Architectural Milestone Reborn
West Edmond is home to the most unusual church building in America, a small, teepee-shaped structure that emanates a sense of quirkiness and an air of abandonment. The story of this stone and steel building rivals that of many mega-movie stars: humble beginnings, eventual world fame, slow deterioration and a surprising comeback!
In 1947, the growing Hopewell Baptist Church needed a bigger structure. The congregation reached out to the University of Oklahoma, hoping an architectural student might create a design inexpensively. A simple cement block structure would do, the committee said, and structural steel frames from the West Edmond oil field were plentiful.
Bruce Goff, the architecture professor, was captivated by the idea of incorporating the oil field frames. His emerging philosophy of design, inspired by Frank Lloyd Wright, was to use organic materials harmoniously with the environment. Goff paired with a student to create a design paying homage to the state’s petroleum history and to the Native Americans who once lived on the land.
The congregation was frankly baffled by the unusual design, but after it grew on them, they built it. This labor of love took four years, voluntarily constructed by the church members. The men, mostly farmers and oil field workers, built the church in the evenings, while the women provided nightly potluck meals. The church’s stone was quarried locally, the shingles were Oklahoma red clay, and oil field trusses supported the structure. Once completed, the twelve-sided church was 90-feet tall and held 400 people.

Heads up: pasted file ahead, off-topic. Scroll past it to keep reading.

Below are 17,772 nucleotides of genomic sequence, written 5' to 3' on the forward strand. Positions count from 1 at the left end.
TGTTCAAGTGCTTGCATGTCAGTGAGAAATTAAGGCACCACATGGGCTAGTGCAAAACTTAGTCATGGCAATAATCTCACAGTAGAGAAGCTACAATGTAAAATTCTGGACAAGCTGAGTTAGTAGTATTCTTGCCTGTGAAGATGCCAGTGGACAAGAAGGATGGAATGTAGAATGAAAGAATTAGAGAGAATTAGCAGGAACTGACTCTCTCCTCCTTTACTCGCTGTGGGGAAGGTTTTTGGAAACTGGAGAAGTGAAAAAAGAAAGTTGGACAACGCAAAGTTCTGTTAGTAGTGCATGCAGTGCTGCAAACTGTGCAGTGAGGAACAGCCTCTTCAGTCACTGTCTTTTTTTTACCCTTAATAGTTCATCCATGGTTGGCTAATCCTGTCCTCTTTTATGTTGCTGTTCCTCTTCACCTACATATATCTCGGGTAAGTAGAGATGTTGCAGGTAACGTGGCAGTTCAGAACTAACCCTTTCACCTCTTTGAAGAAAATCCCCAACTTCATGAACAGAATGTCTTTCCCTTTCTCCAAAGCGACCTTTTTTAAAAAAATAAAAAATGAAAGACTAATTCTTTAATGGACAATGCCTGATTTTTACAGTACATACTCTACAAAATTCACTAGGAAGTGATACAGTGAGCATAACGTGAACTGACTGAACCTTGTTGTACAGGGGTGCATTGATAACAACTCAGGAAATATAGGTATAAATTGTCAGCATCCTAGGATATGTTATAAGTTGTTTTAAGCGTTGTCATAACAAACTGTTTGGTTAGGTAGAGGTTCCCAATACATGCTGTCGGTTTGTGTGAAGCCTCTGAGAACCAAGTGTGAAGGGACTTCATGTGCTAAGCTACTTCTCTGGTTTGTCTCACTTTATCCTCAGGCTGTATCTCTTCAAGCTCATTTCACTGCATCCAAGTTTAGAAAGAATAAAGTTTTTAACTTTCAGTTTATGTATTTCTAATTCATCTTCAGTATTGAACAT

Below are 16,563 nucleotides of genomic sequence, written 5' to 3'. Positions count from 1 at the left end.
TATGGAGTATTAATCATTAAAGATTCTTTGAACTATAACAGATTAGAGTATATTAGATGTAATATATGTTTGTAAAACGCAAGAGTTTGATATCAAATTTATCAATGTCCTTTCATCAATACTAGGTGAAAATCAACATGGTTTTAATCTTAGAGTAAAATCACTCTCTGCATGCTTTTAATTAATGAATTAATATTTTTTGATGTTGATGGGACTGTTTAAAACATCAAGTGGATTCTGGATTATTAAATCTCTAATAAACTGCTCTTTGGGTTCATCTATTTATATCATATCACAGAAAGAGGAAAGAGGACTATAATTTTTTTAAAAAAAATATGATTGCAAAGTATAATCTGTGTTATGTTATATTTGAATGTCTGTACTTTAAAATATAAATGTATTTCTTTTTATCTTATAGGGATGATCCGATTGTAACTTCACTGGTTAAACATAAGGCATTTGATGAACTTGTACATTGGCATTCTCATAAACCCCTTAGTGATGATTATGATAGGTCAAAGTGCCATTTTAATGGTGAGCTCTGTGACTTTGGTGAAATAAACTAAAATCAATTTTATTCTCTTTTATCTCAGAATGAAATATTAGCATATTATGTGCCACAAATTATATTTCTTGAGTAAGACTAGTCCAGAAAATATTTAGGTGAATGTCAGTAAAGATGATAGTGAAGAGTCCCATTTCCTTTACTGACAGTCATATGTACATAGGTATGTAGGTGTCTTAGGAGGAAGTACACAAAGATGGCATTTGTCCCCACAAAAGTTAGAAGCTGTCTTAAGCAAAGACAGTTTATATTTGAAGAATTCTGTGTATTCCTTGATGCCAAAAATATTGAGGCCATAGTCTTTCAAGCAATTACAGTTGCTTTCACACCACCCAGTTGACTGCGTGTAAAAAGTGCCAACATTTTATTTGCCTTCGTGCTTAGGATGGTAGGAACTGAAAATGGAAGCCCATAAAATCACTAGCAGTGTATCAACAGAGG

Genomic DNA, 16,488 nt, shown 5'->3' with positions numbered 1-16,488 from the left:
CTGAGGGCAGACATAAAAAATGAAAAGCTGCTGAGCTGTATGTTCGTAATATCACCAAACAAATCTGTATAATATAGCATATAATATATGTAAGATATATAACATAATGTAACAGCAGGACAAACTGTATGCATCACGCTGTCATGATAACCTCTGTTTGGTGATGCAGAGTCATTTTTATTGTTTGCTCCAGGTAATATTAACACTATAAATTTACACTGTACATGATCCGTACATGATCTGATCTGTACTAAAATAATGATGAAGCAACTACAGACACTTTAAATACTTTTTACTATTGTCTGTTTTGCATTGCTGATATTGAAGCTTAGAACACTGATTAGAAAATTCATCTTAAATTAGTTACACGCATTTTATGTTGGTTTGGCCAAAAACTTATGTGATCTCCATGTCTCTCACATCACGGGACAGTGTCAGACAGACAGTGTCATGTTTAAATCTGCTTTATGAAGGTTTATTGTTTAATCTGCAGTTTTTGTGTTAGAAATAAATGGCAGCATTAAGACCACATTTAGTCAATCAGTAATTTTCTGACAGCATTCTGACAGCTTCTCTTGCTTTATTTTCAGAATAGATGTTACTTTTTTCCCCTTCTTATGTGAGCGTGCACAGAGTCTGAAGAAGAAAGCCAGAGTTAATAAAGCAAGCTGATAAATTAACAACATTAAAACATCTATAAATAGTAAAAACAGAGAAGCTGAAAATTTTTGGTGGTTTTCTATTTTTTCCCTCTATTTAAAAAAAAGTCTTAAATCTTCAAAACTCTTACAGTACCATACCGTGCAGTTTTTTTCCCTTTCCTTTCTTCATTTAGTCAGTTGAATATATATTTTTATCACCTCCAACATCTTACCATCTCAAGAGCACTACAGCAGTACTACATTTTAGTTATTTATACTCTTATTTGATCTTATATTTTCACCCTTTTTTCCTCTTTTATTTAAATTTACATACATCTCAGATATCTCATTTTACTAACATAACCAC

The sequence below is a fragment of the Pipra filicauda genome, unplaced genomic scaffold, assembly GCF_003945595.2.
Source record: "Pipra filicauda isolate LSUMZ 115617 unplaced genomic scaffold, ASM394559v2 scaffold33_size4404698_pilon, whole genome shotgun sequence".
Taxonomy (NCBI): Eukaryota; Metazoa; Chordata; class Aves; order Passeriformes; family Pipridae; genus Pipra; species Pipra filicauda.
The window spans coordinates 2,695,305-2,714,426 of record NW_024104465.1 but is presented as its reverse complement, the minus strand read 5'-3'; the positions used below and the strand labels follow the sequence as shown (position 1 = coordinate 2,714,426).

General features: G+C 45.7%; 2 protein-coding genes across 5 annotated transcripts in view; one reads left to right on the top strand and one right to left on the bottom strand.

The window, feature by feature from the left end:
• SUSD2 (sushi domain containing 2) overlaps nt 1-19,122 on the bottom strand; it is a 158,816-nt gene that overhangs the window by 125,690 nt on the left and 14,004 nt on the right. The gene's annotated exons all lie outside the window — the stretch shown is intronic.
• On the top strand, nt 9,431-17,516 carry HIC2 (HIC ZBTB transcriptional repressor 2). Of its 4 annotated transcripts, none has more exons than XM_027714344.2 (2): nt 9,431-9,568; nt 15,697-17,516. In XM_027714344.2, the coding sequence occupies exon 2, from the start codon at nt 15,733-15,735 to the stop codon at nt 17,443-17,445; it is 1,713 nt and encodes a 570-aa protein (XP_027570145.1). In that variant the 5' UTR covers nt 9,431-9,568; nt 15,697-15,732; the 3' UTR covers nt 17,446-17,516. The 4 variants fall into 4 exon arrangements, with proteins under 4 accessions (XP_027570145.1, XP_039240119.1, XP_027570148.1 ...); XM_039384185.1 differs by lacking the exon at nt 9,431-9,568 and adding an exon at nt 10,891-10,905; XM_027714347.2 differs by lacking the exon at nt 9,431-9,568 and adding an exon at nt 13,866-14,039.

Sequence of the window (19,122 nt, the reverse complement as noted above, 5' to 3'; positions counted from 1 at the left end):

Eventual World Fame
In the 1950s, no one knew Bruce Goff would become Oklahoma’s preeminent architect of the era—but the building certainly captured worldwide attention. Modern-day architect, Hans Butzer, known for designing the Oklahoma City National Memorial and the Skydance Bridge over I-40 with his wife Torrey, said, “Goff resourcefully delivered a worship space of minimal means, and yet the beautiful lantern top leads our eyes toward the heavens, suggesting a greater power above.”
Despite the church’s fame, the top leaked and the bottom flooded. The temperature was never quite comfortable, either. In the 1970s, the interior was sprayed with asbestos, and by the 1980s, the congregation was facing huge repair bills. They abandoned the church and built a new metal building.
Then began the debate about what to do with the teepee church. Was it worse to tear it down or watch the church deteriorate? After a decade, the frustrated congregation decided there was “no salvation” for the structure. It was slated for destruction.
Then, several things happened. First, the high cost of asbestos removal delayed demolition. Second, news of the teepee’s imminent demise spread. Objections came forth. Goff’s church building won awards. Visitors came from around the world to tour the site, now hailed as a unique mid-century modern design.
So, the congregation committed to 30 days of prayer and resoundingly concluded that God was telling them to save the building. In 2002, it was added to the National Register of Historic Places. And the story isn’t over yet. As of 2016, fundraising is underway to restore the building.
Butzer is leading a team to convert the building into usable community space. Butzer greatly admires Goff’s architectural philosophy. In fact, Goff’s nod to the oil industry through his use of steel trusses helped inspire the Butzers’ design of the Skydance Bridge. “The Hopewell is clever in its use of local materials. It is functional in an endearing way; a form of spiritual significance without being grandiose. This church is an icon for the community, but in a larger way, its design changed America’s approach to architecture.”